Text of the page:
The Jaguar


Alan Rabinowitz, PhD is the President and CEO of Panthera, a nonprofit conservation organization devoted to protecting the world’s 36 wild cat species. Dr Rabinowitz is one of the world’s leading big cat experts, and has been called The Indiana Jones of Wildlife Conservation by TIME Magazine. His work in Belize resulted in the world’s first jaguar sanctuary, the Cockscomb Basin Wildlife Sanctuary.



Jaguars appear to be found in good populations in the Chiquibul Forest. Hopefully soon we will have a long term research on the distribution and population densities to verify the jaguar numbers. Photo by PhD student, Lauren N. Watine.

Quick Jaguar Facts

The jaguar is the largest cat in the Americas. The jaguar has a compact body, a broad head and powerful jaws. Its coat is normally yellow and tan, but the color can vary from reddish brown to black. The spots on the coat are more solid and black on the head and neck and become larger rosette-shaped patterns along the side and back of the body.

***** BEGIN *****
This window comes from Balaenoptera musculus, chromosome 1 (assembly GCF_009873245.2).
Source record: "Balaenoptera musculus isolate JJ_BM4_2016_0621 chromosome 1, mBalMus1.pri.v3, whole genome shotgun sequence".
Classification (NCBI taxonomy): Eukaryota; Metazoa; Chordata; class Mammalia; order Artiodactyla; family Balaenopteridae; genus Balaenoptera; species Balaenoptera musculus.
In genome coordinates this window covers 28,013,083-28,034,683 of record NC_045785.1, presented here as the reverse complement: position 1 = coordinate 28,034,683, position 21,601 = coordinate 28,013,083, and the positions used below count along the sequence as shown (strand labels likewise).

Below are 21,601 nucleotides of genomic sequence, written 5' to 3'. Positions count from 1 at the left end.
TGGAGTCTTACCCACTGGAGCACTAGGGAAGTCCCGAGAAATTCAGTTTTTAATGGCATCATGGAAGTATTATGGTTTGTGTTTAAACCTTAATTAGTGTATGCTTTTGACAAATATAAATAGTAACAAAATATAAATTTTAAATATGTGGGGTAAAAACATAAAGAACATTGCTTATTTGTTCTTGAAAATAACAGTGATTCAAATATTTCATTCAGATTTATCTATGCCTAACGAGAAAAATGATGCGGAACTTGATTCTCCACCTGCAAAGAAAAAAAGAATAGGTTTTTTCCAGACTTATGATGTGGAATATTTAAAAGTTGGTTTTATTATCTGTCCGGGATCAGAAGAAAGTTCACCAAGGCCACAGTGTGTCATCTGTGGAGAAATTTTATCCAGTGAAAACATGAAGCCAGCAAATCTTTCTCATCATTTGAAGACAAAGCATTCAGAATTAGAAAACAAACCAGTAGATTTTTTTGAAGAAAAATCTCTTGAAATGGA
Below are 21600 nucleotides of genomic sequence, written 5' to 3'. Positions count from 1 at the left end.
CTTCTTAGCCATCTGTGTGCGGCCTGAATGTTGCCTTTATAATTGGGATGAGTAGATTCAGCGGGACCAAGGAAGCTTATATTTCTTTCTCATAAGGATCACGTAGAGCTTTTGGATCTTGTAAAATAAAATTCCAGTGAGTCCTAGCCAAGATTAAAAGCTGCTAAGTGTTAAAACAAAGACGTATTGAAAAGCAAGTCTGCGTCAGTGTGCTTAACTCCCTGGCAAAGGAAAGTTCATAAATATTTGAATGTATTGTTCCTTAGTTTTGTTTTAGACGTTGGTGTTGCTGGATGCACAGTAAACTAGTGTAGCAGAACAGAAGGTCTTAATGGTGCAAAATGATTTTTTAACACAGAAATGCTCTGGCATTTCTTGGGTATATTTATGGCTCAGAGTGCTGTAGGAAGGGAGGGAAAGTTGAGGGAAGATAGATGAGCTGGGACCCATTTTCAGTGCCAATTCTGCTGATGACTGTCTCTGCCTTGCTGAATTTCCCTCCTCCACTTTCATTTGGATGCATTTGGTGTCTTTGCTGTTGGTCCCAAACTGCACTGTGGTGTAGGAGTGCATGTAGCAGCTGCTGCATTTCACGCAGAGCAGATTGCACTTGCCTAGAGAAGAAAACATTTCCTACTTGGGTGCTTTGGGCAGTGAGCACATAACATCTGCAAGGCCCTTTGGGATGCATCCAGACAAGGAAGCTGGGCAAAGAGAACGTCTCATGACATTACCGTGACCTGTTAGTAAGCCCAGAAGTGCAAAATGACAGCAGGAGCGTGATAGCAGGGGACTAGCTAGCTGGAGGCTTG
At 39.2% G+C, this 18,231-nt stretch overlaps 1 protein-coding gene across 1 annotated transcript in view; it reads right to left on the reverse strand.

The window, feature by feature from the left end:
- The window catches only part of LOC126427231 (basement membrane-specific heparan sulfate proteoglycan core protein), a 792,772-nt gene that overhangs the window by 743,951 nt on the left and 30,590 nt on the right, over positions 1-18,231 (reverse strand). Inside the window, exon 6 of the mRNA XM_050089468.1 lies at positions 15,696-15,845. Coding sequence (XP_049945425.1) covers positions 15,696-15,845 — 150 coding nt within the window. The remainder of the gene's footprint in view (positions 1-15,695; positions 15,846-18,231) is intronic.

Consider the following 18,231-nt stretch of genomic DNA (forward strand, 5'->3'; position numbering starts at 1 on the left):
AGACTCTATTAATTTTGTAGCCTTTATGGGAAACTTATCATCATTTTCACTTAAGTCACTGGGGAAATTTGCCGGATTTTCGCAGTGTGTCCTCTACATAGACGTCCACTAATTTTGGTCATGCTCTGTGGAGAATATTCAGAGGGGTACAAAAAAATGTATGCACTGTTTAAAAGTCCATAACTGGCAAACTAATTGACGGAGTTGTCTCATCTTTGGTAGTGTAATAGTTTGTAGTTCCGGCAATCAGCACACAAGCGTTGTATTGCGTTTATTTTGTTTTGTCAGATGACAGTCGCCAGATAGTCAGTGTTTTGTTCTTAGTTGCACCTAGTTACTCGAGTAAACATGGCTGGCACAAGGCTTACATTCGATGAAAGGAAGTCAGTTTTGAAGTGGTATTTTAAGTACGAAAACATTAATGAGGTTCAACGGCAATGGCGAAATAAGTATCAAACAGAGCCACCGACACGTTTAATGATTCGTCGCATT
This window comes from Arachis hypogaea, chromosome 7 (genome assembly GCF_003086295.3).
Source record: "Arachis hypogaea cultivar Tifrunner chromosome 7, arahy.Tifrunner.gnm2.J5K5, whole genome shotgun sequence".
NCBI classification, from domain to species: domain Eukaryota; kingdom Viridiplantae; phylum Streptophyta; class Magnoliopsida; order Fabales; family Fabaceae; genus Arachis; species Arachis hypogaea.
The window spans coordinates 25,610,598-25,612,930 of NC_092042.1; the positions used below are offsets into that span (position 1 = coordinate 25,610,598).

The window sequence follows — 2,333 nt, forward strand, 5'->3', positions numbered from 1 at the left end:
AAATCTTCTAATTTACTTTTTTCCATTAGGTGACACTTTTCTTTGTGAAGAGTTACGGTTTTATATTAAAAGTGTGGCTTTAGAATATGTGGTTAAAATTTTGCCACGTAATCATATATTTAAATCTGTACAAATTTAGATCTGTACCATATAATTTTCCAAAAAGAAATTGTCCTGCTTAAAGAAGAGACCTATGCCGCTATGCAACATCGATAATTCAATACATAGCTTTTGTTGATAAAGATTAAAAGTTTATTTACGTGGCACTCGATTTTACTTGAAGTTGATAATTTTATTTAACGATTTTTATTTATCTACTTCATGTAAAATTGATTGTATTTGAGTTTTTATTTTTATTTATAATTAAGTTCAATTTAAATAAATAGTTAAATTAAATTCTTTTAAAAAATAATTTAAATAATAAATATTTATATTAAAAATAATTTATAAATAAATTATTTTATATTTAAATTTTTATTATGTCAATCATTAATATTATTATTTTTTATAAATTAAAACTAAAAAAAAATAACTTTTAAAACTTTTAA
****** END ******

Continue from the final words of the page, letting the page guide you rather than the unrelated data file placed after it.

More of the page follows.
Height: 2 – 2 feet (.69-76m).
Length: 5 – 8 feet (1.7-2.4m) from nose to tip of tail.
Weight: 100-250 lbs (45-113 kg).
Lifespan: 15 to 20 years.

Reproduction

Mating Season: Occurs year-round.
Gestation: 90-110 days.
Litter size: 1-4 kittens.
Kittens stay with their mother from 1-1.5 years.

Diet

Jaguars are known to eat deer, peccary, crocodiles, snakes, monkeys, deer, sloths, tapirs, turtles, eggs, frogs, fish and anything else it can catch.

Threats

Human population growth and agricultural expansion, as well as hunting and poaching by livestock ranchers. They are considered endangered throughout their entire range.


Wildlife Jaguar Documentary

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  • In search of the jaguar: Up close and rare (cbsnews.com)
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